Nowadays, you’ll come across many “inverter” microwaves, which can vary their power output, allowing them to cook continuously at whatever power level you set. Traditional transformer-powered microwaves can only be “on” or “off,” so when you set your old microwave to 50% power the magnetron is actually alternating between cooking at 100% and not doing anything at all — full power and no power. The idea is that inverters can provide more efficiency and more even cooking, and handle tasks like defrosting meat without accidentally cooking it on the outside or gently melting chocolate or butter. That said, in our testing, microwaves with inverters performed well (bowls of soup were cooler to the touch, for instance) but overall had results consistent with transformer models, which may speak to overall improved design.

As for smart microwaves, we didn’t find that they provided much benefit. For us, scanning a barcode on a package or using voice commands wasn’t any faster than just typing in a few numbers or turning a dial, and you still have to place the food in the microwave. That said, they may offer additional accessibility benefits for some users, and plenty of folks just want to use their phones as their home’s nerve center, but beyond that we think these haven’t quite found their niche.

For this review, we didn’t test convection microwave ovens or other combination devices. These are becoming more common (part of the new wave of multipurpose countertop cooking appliances), and there are, of course, even air fryer microwave combos available nowadays. These ovens not only function as defrosters or food warmers but have an additional heating element and fan that circulates hot air, so you can bake or cook in them as you would in a toaster oven. While we didn’t consider convection models in this review, it’s something we might revisit in the future.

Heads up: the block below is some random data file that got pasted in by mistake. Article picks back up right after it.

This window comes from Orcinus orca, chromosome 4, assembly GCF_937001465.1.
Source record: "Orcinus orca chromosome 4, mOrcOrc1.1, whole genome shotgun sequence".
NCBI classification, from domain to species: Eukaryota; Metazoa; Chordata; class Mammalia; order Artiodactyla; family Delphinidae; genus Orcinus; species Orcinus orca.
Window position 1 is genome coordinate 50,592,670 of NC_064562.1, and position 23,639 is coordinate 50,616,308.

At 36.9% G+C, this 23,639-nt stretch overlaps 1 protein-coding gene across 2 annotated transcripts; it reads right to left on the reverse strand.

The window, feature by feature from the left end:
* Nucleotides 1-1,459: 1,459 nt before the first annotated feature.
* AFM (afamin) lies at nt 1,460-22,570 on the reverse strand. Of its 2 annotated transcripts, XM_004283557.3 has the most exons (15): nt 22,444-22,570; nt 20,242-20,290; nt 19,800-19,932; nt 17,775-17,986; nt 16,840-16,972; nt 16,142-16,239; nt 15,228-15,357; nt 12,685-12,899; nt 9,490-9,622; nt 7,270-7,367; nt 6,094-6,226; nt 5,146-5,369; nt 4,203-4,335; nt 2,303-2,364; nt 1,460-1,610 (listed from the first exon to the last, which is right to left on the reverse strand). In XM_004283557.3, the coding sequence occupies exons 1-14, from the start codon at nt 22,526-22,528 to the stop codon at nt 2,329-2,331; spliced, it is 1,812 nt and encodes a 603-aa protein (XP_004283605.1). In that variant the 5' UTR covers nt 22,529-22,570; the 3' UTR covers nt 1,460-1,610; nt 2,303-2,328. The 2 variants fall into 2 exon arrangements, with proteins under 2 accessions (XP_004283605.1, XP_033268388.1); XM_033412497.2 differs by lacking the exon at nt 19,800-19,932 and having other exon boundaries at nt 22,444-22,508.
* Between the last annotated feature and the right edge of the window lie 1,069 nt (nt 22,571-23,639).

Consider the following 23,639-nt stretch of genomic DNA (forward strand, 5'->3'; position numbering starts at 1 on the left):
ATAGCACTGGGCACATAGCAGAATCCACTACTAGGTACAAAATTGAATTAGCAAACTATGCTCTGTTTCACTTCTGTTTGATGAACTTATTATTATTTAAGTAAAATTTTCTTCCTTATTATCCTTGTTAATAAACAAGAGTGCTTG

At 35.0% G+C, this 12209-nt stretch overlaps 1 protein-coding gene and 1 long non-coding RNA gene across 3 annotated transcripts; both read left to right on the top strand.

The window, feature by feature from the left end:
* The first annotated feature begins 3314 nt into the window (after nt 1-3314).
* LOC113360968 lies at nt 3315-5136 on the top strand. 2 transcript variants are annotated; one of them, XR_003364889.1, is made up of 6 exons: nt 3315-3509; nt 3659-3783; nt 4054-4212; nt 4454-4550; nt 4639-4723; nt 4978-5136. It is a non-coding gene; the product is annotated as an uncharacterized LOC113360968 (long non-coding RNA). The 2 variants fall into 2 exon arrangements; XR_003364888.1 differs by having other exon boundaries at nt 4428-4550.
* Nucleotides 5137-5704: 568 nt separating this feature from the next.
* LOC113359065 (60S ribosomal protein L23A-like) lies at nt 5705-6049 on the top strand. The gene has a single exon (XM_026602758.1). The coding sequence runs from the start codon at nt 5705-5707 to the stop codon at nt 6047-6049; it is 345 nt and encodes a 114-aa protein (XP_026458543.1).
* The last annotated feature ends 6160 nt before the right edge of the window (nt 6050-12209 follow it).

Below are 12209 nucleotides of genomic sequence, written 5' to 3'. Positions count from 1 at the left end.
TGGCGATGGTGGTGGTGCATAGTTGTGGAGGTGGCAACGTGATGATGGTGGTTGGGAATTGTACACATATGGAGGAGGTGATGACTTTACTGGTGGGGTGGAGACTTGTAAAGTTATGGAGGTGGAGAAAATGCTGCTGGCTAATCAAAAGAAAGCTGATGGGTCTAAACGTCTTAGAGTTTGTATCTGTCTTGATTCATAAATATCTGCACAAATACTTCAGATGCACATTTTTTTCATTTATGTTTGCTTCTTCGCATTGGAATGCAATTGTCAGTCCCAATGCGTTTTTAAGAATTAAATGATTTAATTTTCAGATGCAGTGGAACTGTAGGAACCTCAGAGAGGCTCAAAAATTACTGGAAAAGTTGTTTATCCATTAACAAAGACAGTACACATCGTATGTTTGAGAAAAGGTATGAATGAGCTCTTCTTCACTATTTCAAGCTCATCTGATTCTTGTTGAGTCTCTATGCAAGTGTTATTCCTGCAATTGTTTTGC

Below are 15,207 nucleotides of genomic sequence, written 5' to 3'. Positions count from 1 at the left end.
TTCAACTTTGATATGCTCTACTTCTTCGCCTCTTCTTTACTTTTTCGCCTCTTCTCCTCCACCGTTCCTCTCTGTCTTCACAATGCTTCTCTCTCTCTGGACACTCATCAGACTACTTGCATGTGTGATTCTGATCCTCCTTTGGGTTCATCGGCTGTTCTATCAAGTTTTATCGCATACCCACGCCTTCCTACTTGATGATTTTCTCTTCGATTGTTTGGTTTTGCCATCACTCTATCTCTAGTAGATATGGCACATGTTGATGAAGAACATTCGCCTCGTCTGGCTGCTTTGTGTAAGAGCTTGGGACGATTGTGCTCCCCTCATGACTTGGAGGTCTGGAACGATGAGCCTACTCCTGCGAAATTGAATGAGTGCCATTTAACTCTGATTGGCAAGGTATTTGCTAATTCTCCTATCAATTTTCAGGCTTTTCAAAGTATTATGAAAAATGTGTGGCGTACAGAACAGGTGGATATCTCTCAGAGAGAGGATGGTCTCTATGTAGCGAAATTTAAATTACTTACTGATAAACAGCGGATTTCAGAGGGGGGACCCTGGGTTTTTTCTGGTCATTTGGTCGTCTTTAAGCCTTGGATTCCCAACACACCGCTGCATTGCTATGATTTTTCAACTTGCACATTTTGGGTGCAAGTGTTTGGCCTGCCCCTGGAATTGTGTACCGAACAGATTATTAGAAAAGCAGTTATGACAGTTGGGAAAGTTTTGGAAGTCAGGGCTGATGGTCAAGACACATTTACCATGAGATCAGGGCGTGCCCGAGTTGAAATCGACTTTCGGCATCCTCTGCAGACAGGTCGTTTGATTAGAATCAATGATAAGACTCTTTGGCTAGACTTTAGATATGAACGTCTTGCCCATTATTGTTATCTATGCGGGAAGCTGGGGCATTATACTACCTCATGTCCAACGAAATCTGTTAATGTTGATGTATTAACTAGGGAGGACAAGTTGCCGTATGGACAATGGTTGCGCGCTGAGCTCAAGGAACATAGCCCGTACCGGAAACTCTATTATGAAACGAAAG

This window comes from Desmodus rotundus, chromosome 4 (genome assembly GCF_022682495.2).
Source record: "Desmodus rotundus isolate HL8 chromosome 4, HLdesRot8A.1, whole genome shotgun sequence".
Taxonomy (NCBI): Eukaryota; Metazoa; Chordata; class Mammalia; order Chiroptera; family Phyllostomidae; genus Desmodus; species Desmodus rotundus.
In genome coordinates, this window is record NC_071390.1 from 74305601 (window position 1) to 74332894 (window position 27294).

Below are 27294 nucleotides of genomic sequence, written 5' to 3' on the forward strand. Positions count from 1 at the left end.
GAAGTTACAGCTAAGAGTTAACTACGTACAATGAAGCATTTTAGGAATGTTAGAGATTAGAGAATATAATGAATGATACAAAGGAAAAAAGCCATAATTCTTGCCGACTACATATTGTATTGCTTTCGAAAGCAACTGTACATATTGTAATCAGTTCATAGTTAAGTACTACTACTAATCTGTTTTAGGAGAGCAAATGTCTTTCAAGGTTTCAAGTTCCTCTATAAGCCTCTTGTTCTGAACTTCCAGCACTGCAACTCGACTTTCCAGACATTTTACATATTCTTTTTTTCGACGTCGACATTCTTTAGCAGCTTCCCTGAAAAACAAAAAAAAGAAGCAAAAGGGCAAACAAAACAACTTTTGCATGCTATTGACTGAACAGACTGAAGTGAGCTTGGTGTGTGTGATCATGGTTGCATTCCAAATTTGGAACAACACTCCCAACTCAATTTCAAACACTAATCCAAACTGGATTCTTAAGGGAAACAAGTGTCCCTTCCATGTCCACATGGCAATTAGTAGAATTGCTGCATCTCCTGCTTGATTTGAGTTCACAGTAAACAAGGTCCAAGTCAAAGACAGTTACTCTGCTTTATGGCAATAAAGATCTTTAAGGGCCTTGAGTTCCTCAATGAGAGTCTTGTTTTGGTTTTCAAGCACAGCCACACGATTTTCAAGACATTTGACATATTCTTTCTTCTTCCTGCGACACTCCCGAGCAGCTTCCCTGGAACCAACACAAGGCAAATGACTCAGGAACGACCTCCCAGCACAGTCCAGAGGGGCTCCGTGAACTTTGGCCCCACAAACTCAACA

Over the course of a month, we popped bags of popcorn, heated canned soup, cooked half-pound potatoes and warmed frozen bean burritos.

With the popcorn, we kept an eye out for burned pieces and the number of unpopped kernels. We looked at how evenly chicken noodle soup heated in a ceramic bowl and whether or not that bowl could be handled without an oven mitt after a turn in the microwave. The potatoes allowed us to check the accuracy of a preprogrammed setting or manufacturer recommendation. Frozen burritos were a test of how uniformly each microwave could defrost and heat; if the tortilla warmed too quickly it tended to split, spilling the fillings, and we were able to check whether the interior was heated through.

We considered how heavy a microwave was to lift on and off the counter, even though we know most microwaves will stay in place until it’s time for them to be replaced. We looked at the design and functionality of each microwave: the interface, handle, button placement and interior light. We also assessed if it was easy to use the programs or add seconds to cooking time once the microwave was in operation.